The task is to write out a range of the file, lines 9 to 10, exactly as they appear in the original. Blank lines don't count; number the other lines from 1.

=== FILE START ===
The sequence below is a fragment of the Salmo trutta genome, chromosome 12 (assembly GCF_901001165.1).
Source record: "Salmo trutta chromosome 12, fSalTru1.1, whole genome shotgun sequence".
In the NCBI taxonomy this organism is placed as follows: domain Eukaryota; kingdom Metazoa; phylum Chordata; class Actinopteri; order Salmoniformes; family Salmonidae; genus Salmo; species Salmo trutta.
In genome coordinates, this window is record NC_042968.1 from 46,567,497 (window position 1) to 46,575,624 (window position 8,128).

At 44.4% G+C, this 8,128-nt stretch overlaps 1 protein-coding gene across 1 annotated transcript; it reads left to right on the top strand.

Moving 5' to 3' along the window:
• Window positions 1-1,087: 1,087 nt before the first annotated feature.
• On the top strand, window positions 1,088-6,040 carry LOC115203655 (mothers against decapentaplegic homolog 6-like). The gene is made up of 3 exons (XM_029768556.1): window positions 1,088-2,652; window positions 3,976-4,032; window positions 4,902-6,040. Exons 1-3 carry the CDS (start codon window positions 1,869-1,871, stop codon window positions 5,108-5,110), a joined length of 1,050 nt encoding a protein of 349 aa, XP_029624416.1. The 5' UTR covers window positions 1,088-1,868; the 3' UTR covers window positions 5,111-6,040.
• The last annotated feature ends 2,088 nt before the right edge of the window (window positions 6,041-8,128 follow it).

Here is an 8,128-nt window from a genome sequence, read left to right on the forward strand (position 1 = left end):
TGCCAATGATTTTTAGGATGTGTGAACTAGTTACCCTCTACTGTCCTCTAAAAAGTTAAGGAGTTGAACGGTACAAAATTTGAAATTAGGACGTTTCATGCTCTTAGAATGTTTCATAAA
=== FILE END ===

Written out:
• The last annotated feature ends 2,088 nt before the right edge of the window (window positions 6,041-8,128 follow it).

Here is an 8,128-nt window from a genome sequence, read left to right on the forward strand (position 1 = left end):